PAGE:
Reflections on Silver Jubilee

Taken from the Silver Jubilee supplement that went out with the June 2002 Newsletter and written by Hilary Heason after eavesdropping on Peggy Heason, Gwen Barnes, John Booth, Jean Read, Jim and Joyce Blackburn and Pat Brooker on their ‘reminiscences’’ teaparty. A wonderful look back on Tollerton’s past.

In 1952, the country was still recovering from the war with its rationing and raw memories. Sweets were rationed as well as meat and even bread was limited.

The men worked, either on the land or in the town, for modest wages under demanding conditions. A young professional man could expect to bring home £250-£300 a year while a farm hand would be thankful for two pounds a week. Young women worked, in offices, factories or as nurses and teachers but their wages were much less than their male counterparts. The busfare into Nottingham was 1 shilling [5p], provided the bus left before 9am.

In Tollerton, the inhabitants thought they were going up in the world as they had mains drains (no pan closets for the Friday night soil man to empty).

Car ownership was not unusual – a secondhand Morris 10 could be purchased for £60 and petrol was obtainable from Muir’s Garage at half a crown a gallon [12 and a half pence today]. The garage, then as now at the corner of Tollerton Lane, was run by Frank Muir, assisted by his secretary Miss Don and his foul dog Capper. When the land behind the garage – land which frequently flooded – the residential area built upon it was named appropriately Muir Avenue, Stella Avenue (named after his wife) and Orchard Close.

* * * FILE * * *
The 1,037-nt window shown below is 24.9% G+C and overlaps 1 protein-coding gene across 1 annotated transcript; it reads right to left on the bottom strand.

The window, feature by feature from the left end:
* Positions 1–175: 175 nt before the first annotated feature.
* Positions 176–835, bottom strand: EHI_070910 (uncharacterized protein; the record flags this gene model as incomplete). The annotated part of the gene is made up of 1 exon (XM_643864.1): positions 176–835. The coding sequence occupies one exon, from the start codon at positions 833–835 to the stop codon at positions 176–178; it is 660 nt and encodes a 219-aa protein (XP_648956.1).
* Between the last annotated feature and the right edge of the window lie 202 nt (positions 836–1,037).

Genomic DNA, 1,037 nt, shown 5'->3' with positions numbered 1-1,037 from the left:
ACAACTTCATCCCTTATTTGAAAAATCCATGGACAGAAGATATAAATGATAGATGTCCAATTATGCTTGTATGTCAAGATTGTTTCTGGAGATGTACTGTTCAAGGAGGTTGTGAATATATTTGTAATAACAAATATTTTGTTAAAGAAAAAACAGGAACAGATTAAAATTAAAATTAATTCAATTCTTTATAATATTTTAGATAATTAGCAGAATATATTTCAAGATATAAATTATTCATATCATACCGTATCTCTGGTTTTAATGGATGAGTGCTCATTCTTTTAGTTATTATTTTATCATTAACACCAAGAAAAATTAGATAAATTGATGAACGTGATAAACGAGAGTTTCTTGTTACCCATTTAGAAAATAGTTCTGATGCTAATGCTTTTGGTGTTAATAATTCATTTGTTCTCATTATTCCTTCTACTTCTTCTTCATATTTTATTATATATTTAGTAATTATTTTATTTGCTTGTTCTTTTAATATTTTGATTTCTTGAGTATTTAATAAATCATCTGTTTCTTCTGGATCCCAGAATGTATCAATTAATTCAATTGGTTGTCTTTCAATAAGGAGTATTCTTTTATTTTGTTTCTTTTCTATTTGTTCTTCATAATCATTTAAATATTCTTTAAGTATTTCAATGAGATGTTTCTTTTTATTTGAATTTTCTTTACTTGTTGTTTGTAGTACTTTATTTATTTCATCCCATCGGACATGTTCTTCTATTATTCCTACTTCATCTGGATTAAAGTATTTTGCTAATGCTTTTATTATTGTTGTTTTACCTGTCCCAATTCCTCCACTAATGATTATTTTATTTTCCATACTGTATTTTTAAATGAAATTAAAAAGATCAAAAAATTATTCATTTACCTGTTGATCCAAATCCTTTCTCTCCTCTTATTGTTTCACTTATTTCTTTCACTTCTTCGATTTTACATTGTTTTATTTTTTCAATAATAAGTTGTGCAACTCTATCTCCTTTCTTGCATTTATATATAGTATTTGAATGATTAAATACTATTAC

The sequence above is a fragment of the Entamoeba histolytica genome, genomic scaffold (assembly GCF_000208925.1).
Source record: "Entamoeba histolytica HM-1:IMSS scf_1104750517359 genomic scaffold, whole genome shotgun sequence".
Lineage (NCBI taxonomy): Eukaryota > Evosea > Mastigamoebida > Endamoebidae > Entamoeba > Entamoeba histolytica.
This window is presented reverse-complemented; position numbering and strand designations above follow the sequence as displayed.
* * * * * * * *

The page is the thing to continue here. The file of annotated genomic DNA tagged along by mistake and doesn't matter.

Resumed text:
After the war there was a seven year ban on ordinary house building because of shortages of materials. The Bentinck Avenue homes were built in 1952 and were extremely spartan and equipped in a spirit of postwar austerity. Woollen rugs added warmth and comfort but fitted carpets were an unthinkable indulgence, as was central heating. All homes had open fires, fuelled with coal and boilers fuelled with coke that heated water for the weekly bath.

Tollerton was truly rural – isolated in many ways. The nation’s food supply was still a sensitive issue and we valued our farms and farmers much more realistically then. Our first combine harvester was still four years in the future and the men built stooks in the fields at harvest time and shot rabbits for the pot. Eighty rabbits in a day was the local record.

Milk was delivered twice a day because the absence of fridges made it hard to keep it fresh. The Co-op (where the Charde is now) delivered daily and, for about a pound a person, per week, the average family could live very well indeed.

Mr Foster, the butcher from Plumtree, brought his wares in a pony and trap. Mr Creed was the travelling greengrocer. Jim Blackburn or Albert Brooker, assisted by Mary the Milk, delivered thick, creamy milk with the gold top and the Horspool’s van could arrive anytime of the day or night with their fresh, crusty bread.

The early days of the TV dinner coincided with the early days of TV and many families bought one for the first time to watch the Coronation. These sturdy lumps of furniture hosted a nine or ten inch, black and white screen that crackled into life from 5 to 6 each day, shut down until seven thirty (to make sure the children were put to bed properly and dinner served at the table) when the evening’s viewing began.

The massive chestnut trees at the Blackburn’s farm [Brown’s farm in 1952] played host to village events too, including one of the two Coronation parties. The Home Farm party was distinguished by the presence of two tents – well separated – for the children. One group were recovering from whooping cough, the other group did their best to avoid it!